Thursday, 28 April 2016

Nevermind the …

According to Rolling Stone, punk is now 40 years old, as celebrated in The 40 Greatest Punk Albums of All Time.

Sure, you could call the release of The Ramones a start.  Or you could go back to the 60s with MC5 or The Velvet Underground.  Or you could look at pictures of The Beatles in Hamburg and marvel that the same guys played on Ed Sullivan wearing suits.  Then theres Elvis, or Eddie Cohcrane, or

Lets face it:  Rock and Roll has an edge.  It has attitude.  It has barely contained and badly channeled rage some of it sexual, some of it social.  Its for kids who have energy and excitement but no power.

Sometimes that music is raw and unnerving.  Sometimes its subjected to more refined production.  But the edge is always there.

Personally, I prefer well-produced music, but that doesnt mean I dont get (or enjoy) it when I hear whats come to be called Punk.  So rock or punk on, people.

Thursday, 21 April 2016

I Stick Around For More

Theres no way you could argue Bonnie Raitts Spit of Love, recorded in 1998, is an R&B tune.  Its got a classic hook, a hypnotic groove, and a solid, driving beat.

So how come Ive got it on my Psychedelic playlist?

Thursday, 14 April 2016


With the recent death of George Martin, Rolling Stone inevitably published a list of his Top 10 Albums.

The entry for America’s Hearts, and in particular the hit single Sister Goldenhair, got me thinking that he was really trying keep the Beatles sound alive.  I mean, can’t you hear The Beatles doing that song?

Then again, maybe that’s what they were all doing.  Let Me Roll It could be Paul doing a John song from the White Album.  John's Starting Over could be on Abbey Road.  So could George’s All Those Years Ago.

Not surprising, I guess, that they would all continue to share what they had learned from each other.

Lucky us.

Thursday, 7 April 2016

I Feel As Though You Ought To Know

Rubber Soul.  The best Motown album not released by Motown Records.

Friday, 1 April 2016

Jimi vs. Stevie

Many (possibly most) people consider Jimi Hendrix to be the greatest guitar player of all time, and, while I don't agree, I get it.  But listen to Stevie Ray Vaughan's version of Little Wing and tell me that isn't how Hendrix should have sounded all the time.

Friday, 25 March 2016

Heart Like A Wheel

Sometimes you just like you a band or artist because they fit in with your preferences.  Sometimes because they remind you of someone else you dig.  Or maybe for reasons that arent even related to music.  Sometimes especially if they dont necessarily fit your mould you cant quite put your finger on it.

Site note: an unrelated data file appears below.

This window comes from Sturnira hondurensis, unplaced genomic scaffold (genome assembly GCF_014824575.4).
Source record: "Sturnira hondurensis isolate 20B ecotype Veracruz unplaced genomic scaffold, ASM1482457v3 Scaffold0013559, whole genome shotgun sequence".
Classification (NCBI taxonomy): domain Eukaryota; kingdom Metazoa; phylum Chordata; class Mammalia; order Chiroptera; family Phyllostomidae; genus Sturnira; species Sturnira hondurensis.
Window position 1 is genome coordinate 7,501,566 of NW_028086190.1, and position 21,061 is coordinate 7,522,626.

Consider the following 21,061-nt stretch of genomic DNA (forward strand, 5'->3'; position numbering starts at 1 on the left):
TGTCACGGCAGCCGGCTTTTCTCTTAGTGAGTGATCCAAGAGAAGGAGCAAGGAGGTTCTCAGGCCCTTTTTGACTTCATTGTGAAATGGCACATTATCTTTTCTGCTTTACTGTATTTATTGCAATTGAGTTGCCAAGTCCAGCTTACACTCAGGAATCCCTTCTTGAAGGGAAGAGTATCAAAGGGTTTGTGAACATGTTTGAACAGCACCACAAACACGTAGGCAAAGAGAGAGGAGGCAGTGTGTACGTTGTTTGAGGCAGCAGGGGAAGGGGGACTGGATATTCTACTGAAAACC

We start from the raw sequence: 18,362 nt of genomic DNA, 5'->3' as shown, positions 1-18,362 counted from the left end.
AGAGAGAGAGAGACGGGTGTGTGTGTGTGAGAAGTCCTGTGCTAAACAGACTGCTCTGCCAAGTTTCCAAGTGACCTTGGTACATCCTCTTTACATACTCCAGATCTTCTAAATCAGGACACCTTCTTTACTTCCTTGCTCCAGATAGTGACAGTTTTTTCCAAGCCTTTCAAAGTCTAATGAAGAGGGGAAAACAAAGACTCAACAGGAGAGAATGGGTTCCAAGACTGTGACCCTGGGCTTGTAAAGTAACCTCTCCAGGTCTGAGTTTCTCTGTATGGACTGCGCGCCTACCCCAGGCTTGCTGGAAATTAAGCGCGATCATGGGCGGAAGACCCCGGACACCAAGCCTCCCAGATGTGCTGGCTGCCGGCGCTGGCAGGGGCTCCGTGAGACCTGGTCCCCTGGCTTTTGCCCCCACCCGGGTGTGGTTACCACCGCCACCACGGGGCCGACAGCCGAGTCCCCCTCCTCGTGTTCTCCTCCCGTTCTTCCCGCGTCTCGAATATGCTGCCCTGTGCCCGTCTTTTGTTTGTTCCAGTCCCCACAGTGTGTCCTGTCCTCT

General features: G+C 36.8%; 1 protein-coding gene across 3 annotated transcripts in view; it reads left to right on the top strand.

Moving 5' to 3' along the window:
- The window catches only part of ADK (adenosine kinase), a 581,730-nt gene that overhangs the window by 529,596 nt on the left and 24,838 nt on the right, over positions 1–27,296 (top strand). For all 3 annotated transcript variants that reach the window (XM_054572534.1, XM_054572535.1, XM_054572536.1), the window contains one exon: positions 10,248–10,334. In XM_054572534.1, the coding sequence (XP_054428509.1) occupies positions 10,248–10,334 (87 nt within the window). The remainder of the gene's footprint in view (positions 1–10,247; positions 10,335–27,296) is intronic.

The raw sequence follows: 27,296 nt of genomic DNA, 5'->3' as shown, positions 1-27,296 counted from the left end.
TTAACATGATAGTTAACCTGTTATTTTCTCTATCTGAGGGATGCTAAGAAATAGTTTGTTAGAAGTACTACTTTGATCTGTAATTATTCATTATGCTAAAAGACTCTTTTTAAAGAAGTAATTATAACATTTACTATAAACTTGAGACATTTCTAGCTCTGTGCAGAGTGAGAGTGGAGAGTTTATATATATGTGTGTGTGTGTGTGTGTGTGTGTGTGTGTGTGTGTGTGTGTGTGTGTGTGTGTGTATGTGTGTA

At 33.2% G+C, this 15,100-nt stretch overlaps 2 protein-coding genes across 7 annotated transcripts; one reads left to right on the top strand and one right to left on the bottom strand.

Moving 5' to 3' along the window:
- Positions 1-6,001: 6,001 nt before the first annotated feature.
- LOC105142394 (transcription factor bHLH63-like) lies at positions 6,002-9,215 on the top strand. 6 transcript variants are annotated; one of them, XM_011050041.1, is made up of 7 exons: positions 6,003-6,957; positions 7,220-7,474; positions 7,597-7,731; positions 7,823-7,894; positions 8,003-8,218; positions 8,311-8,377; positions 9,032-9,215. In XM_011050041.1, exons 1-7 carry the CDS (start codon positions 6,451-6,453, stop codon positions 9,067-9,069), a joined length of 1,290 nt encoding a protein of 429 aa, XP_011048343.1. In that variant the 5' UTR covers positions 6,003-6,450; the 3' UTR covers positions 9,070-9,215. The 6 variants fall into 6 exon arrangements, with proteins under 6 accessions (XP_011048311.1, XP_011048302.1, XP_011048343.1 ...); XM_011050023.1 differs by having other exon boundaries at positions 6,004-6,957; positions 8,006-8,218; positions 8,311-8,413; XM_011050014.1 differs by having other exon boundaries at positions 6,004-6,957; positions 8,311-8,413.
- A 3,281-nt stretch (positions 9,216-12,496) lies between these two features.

Linda Ronstadt was always one of those last cases for me.  I mean, very talented, but not terribly original, and maybe a tad on the commercial side.  I mean, she was certainly not Led Zeppelin.  So I couldnt figure out what it was I liked so much.

But I think I finally have:  she was so great because she was the whole American thing: country, rock and roll, rockabilly, blues - oh, and a little gospel.  Punk too.  She could deliver in each style with unassailable conviction sometimes mixing in more than one of em in the same song.

And then for good measure she went and got Peter Asher, friend and protégé of The Beatles, to be her producer.  Pretty hard to miss with all that jammed into a record.

Friday, 18 March 2016

Riding With The King

The introduction to Guitar Players 12 Most Influential Guitarists of All Time starts with an apology, as if they were expecting an avalanche of criticism and I know Ive done my share of whinging about lists over the years.

But theyre talkin about influence not whos best or whos the most favoured and I, for one cant find a darn thing wrong with this one.

Who hasnt copped a Chuck Berry lick?  Who hasnt tried to emulate Clapton or Page or Van Halen?  Who hasnt dropped his or her jaw at Hendrix or SRV and said, Howd he do that?  Who doesnt appreciate how large Robert Johnson or Chet Atkins loom over all those cats?  And then theres B.B..

Influential?  You bet.

Thursday, 10 March 2016

True North Strong and Free

Rush notwithstanding; there is such a thing as Canadian rock and roll.  The best Canadian bands seem to be able to retain some of that bar band sound even after theyve made it big.  You know that sound.  When you're digging the band in the bar.  In the bar.  That sound.

The Hip, 54:40, Tom Cochrane, The Northern Pikes, Colin James, The Arkells even Our Lady Peace and The Guess Who.  They all preserved a bit of their roots, remained true.  

Makes em more approachable, dontcha think?

Friday, 4 March 2016

6 Strings in the Shadows

What is it about human nature that renders everything down to a shorter, smaller, more obvious list?  Bad memory?  Laziness?  Brainwashing?

Guitar Player’s 53 Not-Forgotten Guitar Greats and Heroes is a case in point.
“Seminal movers and shakers who were not blessed with massive or on-going pop-culture fame.”  “Players who float just under the popular radar.”  It’s quite an impressive list.

A whole bunch of blues and jazz that have all but faded from memory.

Some “so that’s who that was” players, like Robert Blunt or Jake E. Lee.

Too many “how did I forget those guys?” guitarists, like Tommy Bolin, Michael Bruce and Glen Buxton, Randy California, Terry Kath, and Roy Wood (well not exactly forget, but …).

And quite a few more I need to check out.

Thanks for the public service, Guitar Player.

Thursday, 25 February 2016

Someday He May Get Smart

Every time I listen to Johnny Winter’s Be Careful With A Fool, I smile and think, oh yeah, that’s why I like Stevie Ray Vaughan so much.